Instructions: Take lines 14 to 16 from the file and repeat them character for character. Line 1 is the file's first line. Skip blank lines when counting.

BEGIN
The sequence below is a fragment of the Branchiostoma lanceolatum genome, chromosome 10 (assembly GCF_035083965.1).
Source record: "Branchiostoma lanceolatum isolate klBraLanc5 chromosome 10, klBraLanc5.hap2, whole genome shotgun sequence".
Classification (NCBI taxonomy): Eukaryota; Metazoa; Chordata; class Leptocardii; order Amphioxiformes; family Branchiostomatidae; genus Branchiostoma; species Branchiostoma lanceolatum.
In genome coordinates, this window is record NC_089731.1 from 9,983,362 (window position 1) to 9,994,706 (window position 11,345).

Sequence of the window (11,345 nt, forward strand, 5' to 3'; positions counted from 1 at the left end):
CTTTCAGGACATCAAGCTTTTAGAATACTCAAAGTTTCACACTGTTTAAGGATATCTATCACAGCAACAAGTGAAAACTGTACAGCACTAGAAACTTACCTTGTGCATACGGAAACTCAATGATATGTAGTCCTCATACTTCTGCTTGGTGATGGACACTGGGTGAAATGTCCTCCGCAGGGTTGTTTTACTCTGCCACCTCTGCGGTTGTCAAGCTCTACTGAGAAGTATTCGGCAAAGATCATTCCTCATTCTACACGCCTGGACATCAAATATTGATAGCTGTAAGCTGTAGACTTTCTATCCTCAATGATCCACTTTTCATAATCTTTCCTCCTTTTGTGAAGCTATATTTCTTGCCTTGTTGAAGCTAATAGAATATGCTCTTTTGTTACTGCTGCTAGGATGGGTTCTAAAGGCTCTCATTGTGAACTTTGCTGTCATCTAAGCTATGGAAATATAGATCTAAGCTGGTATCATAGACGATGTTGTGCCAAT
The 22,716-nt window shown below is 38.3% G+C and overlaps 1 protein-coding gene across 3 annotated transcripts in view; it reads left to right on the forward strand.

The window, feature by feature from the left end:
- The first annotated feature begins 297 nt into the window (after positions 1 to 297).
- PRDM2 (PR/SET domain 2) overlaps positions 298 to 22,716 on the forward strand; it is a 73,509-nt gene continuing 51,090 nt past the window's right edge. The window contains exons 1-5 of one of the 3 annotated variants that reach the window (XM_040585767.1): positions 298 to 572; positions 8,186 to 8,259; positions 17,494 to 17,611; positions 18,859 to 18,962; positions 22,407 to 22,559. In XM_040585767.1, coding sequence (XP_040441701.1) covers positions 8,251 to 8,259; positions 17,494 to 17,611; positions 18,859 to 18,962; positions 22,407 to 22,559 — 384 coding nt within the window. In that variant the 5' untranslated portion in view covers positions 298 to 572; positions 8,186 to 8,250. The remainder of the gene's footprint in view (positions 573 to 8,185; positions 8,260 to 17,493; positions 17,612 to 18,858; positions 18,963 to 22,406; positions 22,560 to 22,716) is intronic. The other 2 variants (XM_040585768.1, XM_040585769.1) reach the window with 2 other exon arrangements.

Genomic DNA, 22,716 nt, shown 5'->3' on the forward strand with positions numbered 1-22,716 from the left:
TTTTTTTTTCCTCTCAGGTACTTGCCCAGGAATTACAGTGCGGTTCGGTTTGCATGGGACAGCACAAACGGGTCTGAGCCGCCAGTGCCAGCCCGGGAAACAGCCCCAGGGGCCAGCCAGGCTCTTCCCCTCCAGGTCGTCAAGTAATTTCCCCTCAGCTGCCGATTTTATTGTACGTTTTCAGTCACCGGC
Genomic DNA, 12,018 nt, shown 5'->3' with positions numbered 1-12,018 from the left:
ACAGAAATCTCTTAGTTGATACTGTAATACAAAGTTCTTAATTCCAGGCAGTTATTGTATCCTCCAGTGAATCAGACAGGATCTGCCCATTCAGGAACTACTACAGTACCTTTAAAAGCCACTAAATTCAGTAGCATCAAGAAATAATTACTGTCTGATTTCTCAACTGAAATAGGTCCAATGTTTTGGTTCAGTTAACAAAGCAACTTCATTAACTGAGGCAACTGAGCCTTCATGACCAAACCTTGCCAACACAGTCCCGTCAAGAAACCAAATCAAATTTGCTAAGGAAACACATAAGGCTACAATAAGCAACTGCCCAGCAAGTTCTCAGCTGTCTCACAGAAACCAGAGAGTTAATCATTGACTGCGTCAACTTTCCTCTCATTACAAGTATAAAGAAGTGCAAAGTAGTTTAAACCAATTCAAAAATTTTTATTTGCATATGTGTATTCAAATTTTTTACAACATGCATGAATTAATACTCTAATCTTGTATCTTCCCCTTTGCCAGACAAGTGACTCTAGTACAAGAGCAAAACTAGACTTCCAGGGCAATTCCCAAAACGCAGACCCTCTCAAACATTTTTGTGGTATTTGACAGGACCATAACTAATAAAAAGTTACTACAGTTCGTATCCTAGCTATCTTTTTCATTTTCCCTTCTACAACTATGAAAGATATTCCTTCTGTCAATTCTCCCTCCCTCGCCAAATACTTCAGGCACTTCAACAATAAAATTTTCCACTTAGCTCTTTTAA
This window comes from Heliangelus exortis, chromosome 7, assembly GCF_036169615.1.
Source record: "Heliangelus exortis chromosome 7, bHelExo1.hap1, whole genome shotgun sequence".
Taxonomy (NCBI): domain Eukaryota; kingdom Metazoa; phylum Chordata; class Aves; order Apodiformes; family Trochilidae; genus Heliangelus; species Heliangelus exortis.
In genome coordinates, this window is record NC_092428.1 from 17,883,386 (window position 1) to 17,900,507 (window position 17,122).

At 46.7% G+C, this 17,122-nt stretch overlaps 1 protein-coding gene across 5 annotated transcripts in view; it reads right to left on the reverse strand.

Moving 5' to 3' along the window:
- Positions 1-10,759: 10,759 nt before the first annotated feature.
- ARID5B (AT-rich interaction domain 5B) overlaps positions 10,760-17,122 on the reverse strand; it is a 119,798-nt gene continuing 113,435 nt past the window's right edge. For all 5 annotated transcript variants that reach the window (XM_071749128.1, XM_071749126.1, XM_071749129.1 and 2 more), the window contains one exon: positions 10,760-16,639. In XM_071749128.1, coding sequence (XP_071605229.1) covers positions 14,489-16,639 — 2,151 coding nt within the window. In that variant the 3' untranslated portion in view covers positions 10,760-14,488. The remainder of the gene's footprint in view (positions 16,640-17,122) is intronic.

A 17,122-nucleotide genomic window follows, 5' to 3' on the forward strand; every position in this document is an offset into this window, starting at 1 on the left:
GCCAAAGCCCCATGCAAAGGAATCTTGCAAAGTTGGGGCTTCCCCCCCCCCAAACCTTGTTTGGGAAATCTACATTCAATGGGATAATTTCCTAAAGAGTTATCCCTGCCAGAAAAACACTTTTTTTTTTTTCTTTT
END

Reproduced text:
ACAGAAATCTCTTAGTTGATACTGTAATACAAAGTTCTTAATTCCAGGCAGTTATTGTATCCTCCAGTGAATCAGACAGGATCTGCCCATTCAGGAACTACTACAGTACCTTTAAAAGCCACTAAATTCAGTAGCATCAAGAAATAATTACTGTCTGATTTCTCAACTGAAATAGGTCCAATGTTTTGGTTCAGTTAACAAAGCAACTTCATTAACTGAGGCAACTGAGCCTTCATGACCAAACCTTGCCAACACAGTCCCGTCAAGAAACCAAATCAAATTTGCTAAGGAAACACATAAGGCTACAATAAGCAACTGCCCAGCAAGTTCTCAGCTGTCTCACAGAAACCAGAGAGTTAATCATTGACTGCGTCAACTTTCCTCTCATTACAAGTATAAAGAAGTGCAAAGTAGTTTAAACCAATTCAAAAATTTTTATTTGCATATGTGTATTCAAATTTTTTACAACATGCATGAATTAATACTCTAATCTTGTATCTTCCCCTTTGCCAGACAAGTGACTCTAGTACAAGAGCAAAACTAGACTTCCAGGGCAATTCCCAAAACGCAGACCCTCTCAAACATTTTTGTGGTATTTGACAGGACCATAACTAATAAAAAGTTACTACAGTTCGTATCCTAGCTATCTTTTTCATTTTCCCTTCTACAACTATGAAAGATATTCCTTCTGTCAATTCTCCCTCCCTCGCCAAATACTTCAGGCACTTCAACAATAAAATTTTCCACTTAGCTCTTTTAA
This window comes from Heliangelus exortis, chromosome 7, assembly GCF_036169615.1.
Source record: "Heliangelus exortis chromosome 7, bHelExo1.hap1, whole genome shotgun sequence".